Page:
The Right Honourable Stephen Harper,
Prime Minister, House of Commons,
Ottawa ON K1A 0H6, Canada

Dear Prime Minister,

This year marks the tenth anniversary of Canada’s Species At Risk Act (SARA).  SARA’s first decade has produced mixed results for Canadian species at risk.  Despite some encouraging signs, several chronic problems persist, but we are convinced that these can be resolved through better implementation of SARA’s existing provisions.  As there is no evidence that the documented problems derive from the Act itself, we oppose re-opening this legislation.

Habitat loss is the primary cause of decline for more than 80% of Canadian species at risk.  Consistent with this scientific evidence, SARA requires adequate habitat protection, and provides tools and incentives for defining and protecting the habitat necessary for species recovery.  It is clear that the tools are vastly under-utilized: SARA has provided legal habitat protection for only 24 of the 381 threatened, endangered, or extirpated but feasible-to-recover species currently listed under the Act. On the other hand, some incentive mechanisms, such as the federal Habitat Stewardship Program that was created alongside SARA, have made a substantial difference by providing on-the-ground capacity for species recovery and conservation incentives for landowners. 

Under SARA, whether a species is at risk is determined on the basis of scientific evidence evaluated by a highly credible, independent scientific body, the Committee on the Status of Endangered Wildlife in Canada.  The government then decides whether to follow the scientific advice of the committee. This structure provides some assurance that Cabinet will be provided with the best available scientific information on which to base a decision.  The law also includes a requirement to identify the critical habitat of species at risk scientifically, again with decisions about how much to protect and how to do so made separately. This clear separation of the science that informs decision from the decision itself is crucial for both public accountability and transparency, and is one of the critical strengths of SARA.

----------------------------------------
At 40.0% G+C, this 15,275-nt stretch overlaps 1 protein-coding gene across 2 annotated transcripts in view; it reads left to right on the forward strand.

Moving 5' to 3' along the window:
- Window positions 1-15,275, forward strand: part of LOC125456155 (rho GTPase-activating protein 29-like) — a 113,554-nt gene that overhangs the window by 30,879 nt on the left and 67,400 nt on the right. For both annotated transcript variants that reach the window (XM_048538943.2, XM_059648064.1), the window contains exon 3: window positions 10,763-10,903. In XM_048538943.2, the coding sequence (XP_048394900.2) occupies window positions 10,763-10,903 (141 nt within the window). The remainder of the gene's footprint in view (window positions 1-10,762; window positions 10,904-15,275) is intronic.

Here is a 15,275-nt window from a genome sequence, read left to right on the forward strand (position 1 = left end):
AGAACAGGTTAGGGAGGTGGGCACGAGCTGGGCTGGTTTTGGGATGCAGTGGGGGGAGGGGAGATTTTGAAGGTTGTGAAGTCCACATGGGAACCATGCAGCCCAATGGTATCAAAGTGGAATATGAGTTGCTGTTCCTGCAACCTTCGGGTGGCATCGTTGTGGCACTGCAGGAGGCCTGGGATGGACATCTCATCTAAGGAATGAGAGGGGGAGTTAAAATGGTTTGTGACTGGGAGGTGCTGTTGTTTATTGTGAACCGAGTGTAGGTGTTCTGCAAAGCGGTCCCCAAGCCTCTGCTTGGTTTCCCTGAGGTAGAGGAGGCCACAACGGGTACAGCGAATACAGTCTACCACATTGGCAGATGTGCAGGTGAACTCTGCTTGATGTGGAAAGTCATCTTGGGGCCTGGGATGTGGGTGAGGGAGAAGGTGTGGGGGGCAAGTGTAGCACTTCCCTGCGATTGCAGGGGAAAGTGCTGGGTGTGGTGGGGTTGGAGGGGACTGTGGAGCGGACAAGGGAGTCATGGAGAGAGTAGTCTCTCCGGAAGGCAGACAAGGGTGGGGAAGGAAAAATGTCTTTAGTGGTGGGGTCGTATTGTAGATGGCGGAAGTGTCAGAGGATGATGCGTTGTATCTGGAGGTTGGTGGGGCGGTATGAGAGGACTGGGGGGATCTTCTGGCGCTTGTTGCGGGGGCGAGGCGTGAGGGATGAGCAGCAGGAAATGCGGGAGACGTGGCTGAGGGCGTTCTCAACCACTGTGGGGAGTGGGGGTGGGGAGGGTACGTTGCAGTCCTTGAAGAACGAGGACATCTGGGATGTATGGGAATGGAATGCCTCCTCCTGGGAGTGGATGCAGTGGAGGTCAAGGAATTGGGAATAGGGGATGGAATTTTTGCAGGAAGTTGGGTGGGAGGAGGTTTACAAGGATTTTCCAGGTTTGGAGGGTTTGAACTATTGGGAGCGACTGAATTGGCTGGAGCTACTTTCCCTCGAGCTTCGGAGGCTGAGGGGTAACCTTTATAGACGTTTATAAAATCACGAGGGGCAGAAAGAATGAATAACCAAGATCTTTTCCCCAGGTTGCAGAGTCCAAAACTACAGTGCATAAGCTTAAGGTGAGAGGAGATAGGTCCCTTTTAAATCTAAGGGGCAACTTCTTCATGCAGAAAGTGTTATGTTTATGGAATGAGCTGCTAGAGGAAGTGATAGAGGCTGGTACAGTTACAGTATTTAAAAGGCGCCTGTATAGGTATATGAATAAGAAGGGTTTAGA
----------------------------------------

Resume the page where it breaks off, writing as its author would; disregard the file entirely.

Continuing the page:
As such, we are especially concerned with any contemplated amendments to the Act that would blur the scientific and non-scientific elements of decision-making by introducing socioeconomic factors into clear, scientific determinations.  The Act provides ample opportunity to weigh issues such as jobs and the economy at various stages.  Most notably, Cabinet can (and regularly does) decline to list a species, which denies any protections under SARA for a particular species.  Socio-economic factors are also explicitly included in the Action Plan stage, where the government decides how to protect a species at risk.  However, the question of whether a species is at risk (determined at the Listing stage) and what defines a species’ known critical habitat (determined at the Recovery stage) are strictly scientific questions.  Public accountability demands that when decisions are made on the basis of considerations that override the scientific evidence, these considerations, the scientific evidence itself, and the nature of the override be presented in a clear and transparent manner.